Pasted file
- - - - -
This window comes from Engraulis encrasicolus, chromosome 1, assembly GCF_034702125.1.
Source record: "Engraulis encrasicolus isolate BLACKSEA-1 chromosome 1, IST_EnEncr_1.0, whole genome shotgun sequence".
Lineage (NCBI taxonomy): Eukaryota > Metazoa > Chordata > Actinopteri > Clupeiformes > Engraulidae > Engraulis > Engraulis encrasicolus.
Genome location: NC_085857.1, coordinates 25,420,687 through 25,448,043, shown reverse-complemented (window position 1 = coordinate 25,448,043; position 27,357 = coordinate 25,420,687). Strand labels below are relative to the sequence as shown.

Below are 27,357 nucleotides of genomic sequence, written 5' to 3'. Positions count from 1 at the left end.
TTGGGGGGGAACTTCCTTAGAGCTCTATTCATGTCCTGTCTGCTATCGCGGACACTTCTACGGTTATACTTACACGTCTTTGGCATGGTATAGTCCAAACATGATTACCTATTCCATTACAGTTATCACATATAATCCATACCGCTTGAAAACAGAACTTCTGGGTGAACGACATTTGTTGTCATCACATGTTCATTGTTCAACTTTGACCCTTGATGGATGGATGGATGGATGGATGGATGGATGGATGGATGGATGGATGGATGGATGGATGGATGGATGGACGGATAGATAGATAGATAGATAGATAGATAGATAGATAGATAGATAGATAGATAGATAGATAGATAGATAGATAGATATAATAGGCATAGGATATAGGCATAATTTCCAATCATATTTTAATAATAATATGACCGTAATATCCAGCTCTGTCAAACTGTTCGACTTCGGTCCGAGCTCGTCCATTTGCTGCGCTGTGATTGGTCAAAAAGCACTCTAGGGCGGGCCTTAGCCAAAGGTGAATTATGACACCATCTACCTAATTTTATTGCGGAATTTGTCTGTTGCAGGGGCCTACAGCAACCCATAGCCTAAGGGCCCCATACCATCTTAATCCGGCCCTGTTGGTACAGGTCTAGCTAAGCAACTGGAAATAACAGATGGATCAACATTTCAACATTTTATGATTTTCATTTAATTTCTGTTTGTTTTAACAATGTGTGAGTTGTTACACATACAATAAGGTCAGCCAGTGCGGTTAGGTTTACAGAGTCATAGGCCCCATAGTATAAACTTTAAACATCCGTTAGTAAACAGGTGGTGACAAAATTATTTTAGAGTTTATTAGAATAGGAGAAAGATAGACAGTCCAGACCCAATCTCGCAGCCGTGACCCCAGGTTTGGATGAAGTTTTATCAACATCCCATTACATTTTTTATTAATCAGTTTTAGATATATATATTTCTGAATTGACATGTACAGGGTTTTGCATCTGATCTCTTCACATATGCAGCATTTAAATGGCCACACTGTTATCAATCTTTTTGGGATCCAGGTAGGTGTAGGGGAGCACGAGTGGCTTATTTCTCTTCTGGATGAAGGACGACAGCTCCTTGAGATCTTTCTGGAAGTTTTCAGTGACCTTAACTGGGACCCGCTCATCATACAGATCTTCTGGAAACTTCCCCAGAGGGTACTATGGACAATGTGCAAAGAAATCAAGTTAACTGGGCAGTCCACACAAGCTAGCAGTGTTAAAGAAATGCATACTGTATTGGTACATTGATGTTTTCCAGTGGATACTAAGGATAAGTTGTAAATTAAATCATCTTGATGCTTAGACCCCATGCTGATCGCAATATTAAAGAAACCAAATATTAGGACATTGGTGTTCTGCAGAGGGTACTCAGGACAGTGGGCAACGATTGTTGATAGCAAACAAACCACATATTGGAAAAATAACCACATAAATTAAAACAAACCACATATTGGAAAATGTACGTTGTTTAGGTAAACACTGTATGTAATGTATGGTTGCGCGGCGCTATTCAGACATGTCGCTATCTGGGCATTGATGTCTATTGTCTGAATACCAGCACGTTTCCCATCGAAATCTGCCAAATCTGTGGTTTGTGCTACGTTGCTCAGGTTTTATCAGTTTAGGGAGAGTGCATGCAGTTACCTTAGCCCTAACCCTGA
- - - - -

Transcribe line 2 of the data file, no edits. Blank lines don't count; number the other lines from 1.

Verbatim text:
Source record: "Engraulis encrasicolus isolate BLACKSEA-1 chromosome 1, IST_EnEncr_1.0, whole genome shotgun sequence".